BY JENNIFER PURDIE JANUARY 5, 2019 NO COMMENTSSHARE IT:

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Dr. Phil Shares: 5 Rules For Better Planks and a Stronger Core

 

5 Rules For Better Planks and a Stronger Core

Planks are one of the hardest exercises to get right. Yet, most of us incorporate planks into our workouts, whether it’s running, lifting or doing bootcamp. What many of us don’t realize is we’re planking all wrong.

“Planking is the gold standard exercise for core strength and stability,” explains Shana Verstegen, fitness director at Supreme Health and Fitness in Wisconsin. Doing them properly has real benefits. “They will make you a better athlete, help prevent/reduce back pain and allow you to move better in life.”

Here, learn how to maximize the perks of this exercise staple.

Most exercises can benefit from a bit of glute engagement, and planks are no exception. “Squeezing your glutes causes a bit of a stretch in your hip flexors, which transfers more of the workload to the abdominal muscles,” explains Greg Pignataro, certified strength and conditioning coach at Grindset Fitness. And your abdominal muscles are what you’re trying to work, right? “Additionally, contracting the glutes will reduce strain on your lumbar spine by preventing your lower back from sagging,” Pignataro adds.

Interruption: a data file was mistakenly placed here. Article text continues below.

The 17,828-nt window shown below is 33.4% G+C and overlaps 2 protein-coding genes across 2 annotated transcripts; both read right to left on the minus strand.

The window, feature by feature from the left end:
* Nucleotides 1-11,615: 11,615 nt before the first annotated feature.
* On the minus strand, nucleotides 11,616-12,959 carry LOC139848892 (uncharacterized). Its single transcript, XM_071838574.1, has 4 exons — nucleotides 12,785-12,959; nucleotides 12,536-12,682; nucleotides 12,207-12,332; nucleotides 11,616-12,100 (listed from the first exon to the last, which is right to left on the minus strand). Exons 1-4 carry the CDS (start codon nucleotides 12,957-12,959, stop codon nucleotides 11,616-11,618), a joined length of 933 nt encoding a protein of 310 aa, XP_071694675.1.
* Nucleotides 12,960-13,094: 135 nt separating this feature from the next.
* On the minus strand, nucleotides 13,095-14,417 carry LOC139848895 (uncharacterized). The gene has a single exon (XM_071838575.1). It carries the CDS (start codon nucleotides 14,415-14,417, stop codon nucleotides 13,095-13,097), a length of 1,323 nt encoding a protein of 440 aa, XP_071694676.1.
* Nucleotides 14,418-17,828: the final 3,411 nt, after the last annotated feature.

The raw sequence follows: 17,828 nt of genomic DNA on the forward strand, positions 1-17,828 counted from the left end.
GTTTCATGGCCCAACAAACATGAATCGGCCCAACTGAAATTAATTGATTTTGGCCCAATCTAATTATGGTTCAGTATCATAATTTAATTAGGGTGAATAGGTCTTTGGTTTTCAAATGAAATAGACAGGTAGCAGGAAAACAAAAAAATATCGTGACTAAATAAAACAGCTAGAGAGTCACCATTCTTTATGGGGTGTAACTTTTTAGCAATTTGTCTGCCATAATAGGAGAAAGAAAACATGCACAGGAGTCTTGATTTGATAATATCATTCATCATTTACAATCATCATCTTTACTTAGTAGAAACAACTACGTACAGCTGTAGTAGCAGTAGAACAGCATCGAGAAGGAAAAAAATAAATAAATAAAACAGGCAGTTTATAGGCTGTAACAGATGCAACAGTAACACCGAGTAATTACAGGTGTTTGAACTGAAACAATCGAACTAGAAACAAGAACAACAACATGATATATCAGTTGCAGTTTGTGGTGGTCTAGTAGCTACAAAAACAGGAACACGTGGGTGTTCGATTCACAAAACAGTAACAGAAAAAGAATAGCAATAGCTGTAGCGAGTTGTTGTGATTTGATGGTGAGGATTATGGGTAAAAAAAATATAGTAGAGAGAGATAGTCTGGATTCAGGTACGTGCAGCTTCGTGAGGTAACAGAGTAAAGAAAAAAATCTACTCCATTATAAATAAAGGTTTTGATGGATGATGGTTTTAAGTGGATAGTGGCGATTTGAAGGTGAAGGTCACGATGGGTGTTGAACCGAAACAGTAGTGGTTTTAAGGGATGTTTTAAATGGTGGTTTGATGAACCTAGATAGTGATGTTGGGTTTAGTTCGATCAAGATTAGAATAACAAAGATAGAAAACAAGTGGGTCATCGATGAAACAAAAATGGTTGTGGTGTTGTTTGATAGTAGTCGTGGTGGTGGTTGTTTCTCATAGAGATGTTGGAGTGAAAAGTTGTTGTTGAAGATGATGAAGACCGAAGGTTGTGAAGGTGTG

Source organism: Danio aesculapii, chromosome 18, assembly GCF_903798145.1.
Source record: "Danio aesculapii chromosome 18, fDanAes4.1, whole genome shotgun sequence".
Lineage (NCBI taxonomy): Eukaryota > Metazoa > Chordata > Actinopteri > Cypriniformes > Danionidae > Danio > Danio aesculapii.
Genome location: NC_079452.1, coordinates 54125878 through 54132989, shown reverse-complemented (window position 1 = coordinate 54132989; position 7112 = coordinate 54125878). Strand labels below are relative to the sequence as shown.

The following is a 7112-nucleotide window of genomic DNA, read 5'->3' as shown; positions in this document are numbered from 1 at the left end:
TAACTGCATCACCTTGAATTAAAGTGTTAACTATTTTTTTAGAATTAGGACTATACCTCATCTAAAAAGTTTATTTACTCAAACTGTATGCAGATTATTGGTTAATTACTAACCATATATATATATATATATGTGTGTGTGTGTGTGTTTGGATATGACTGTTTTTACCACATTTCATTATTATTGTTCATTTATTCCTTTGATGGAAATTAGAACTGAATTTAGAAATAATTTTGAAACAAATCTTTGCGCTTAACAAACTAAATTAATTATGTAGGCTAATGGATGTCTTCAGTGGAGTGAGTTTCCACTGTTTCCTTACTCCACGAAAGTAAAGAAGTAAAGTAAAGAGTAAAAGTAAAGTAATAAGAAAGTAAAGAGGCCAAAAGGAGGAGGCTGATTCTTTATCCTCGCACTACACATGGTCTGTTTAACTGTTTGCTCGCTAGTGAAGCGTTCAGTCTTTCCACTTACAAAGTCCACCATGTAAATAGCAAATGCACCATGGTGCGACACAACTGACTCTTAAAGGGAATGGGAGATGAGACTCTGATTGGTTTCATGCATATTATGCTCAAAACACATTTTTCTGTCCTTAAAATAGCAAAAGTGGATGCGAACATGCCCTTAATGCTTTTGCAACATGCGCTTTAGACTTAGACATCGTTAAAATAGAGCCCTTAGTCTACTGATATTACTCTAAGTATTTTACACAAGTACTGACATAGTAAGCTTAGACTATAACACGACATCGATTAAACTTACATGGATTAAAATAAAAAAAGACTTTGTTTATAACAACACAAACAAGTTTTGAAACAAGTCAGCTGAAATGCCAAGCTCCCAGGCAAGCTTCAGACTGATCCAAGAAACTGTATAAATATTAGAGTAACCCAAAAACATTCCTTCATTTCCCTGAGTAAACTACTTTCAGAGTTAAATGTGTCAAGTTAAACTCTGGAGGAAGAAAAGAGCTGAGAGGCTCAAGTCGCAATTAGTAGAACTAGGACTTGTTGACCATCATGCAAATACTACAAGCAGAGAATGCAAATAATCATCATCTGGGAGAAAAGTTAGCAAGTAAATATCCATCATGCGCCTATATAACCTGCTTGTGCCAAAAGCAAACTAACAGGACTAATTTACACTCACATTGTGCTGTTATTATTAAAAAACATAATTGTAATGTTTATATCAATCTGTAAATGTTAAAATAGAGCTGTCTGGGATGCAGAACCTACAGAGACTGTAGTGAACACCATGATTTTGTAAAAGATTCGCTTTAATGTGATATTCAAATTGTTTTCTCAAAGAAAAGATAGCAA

Seriously. “Dr. Stuart McGill, a professor from the university of Waterloo who has spent 30+ years researching the spine and back pain, touts groundbreaking research about core ‘stiffness,’” Verstegen notes. “Holding planks for 10 seconds at high tension followed by a brief rest period before the next rep creates a much stronger core with fewer injuries.

“Pavel Tsatsouline, most famous for popularizing kettlebell training, agrees. He designed the ‘RKC’ plank around this philosophy of full-body stiffness and also promotes shorter, stronger plank holds.” Try doing a set of 3–10-second holds with maximum contraction for the best core strength gains.

Just as every body is different, every perfect plank setup is different, too. “Due to individual differences in body size and limb length, the ideal position is probably slightly different for every single person,” notes Pignataro. “This is important, because planks should challenge your core musculature, not hurt your elbows or shoulders. Experiment by moving your elbows and feet a few inches inward, outward, backward or forward until you find your sweet spot!”

Some people struggle to feel their abs firing during planks. If that sounds familiar, try this: “Once in plank position, pretend you are looking over a fence by pulling your elbows down so you can get your head and neck to feel taller,” recommends Brian Nguyen, CEO of Elementally Strong. “This will pull your hips and shoulders into alignment and you should feel more where you want it … abs, baby!”